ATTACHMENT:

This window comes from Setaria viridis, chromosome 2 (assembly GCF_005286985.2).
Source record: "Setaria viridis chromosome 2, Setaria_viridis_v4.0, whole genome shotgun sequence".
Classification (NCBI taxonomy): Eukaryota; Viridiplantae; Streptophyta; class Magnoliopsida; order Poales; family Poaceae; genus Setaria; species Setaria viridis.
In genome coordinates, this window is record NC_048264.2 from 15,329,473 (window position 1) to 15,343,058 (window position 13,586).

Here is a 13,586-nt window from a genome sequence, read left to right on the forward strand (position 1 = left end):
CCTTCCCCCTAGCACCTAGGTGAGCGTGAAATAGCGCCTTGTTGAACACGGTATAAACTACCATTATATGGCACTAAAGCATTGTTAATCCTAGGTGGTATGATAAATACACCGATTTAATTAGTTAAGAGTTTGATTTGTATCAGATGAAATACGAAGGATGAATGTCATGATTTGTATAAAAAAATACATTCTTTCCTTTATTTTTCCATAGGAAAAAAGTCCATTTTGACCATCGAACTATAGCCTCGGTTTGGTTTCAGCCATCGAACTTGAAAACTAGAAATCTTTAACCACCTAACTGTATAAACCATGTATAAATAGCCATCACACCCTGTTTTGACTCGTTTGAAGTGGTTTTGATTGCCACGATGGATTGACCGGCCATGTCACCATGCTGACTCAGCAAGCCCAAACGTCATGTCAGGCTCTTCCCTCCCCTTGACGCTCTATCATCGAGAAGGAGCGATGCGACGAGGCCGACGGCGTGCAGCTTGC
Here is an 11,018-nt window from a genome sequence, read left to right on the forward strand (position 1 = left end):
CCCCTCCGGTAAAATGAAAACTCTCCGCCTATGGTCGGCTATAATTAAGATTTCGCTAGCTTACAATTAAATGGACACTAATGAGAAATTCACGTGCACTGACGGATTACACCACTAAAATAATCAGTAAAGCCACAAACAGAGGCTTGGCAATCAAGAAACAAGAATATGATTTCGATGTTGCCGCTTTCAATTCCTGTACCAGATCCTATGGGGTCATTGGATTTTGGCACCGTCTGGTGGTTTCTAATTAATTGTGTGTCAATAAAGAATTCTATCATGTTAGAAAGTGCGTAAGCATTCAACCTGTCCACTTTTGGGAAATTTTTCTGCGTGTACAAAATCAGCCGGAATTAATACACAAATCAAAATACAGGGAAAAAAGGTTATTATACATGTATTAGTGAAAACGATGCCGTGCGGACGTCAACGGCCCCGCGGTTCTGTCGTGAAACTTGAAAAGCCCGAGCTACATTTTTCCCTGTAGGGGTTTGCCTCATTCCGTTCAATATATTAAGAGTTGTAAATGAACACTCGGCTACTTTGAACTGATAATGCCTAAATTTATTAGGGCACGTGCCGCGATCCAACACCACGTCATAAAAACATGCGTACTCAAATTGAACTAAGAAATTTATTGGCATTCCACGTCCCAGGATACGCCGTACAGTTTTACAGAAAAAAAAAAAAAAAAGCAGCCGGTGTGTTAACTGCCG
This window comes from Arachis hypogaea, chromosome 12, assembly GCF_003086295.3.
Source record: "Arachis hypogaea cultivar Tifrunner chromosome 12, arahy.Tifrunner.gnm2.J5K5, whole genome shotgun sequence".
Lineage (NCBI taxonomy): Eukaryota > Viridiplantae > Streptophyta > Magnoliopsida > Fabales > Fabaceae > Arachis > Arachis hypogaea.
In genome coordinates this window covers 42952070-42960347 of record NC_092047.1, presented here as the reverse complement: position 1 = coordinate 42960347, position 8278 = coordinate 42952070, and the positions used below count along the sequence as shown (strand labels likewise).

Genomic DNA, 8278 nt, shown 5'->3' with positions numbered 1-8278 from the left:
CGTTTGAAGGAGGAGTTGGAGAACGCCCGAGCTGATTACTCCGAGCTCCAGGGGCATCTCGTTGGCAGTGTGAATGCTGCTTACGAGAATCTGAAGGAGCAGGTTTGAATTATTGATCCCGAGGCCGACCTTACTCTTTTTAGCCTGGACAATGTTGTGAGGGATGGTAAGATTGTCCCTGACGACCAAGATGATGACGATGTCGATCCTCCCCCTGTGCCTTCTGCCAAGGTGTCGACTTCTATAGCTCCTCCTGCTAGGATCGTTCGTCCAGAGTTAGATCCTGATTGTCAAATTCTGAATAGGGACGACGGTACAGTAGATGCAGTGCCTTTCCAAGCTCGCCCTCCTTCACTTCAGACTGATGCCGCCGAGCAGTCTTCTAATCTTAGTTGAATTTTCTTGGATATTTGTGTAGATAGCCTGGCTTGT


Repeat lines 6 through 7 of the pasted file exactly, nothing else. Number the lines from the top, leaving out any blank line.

CCTTCCCCCTAGCACCTAGGTGAGCGTGAAATAGCGCCTTGTTGAACACGGTATAAACTACCATTATATGGCACTAAAGCATTGTTAATCCTAGGTGGTATGATAAATACACCGATTTAATTAGTTAAGAGTTTGATTTGTATCAGATGAAATACGAAGGATGAATGTCATGATTTGTATAAAAAAATACATTCTTTCCTTTATTTTTCCATAGGAAAAAAGTCCATTTTGACCATCGAACTATAGCCTCGGTTTGGTTTCAGCCATCGAACTTGAAAACTAGAAATCTTTAACCACCTAACTGTATAAACCATGTATAAATAGCCATCACACCCTGTTTTGACTCGTTTGAAGTGGTTTTGATTGCCACGATGGATTGACCGGCCATGTCACCATGCTGACTCAGCAAGCCCAAACGTCATGTCAGGCTCTTCCCTCCCCTTGACGCTCTATCATCGAGAAGGAGCGATGCGACGAGGCCGACGGCGTGCAGCTTGC
Here is an 11,018-nt window from a genome sequence, read left to right on the forward strand (position 1 = left end):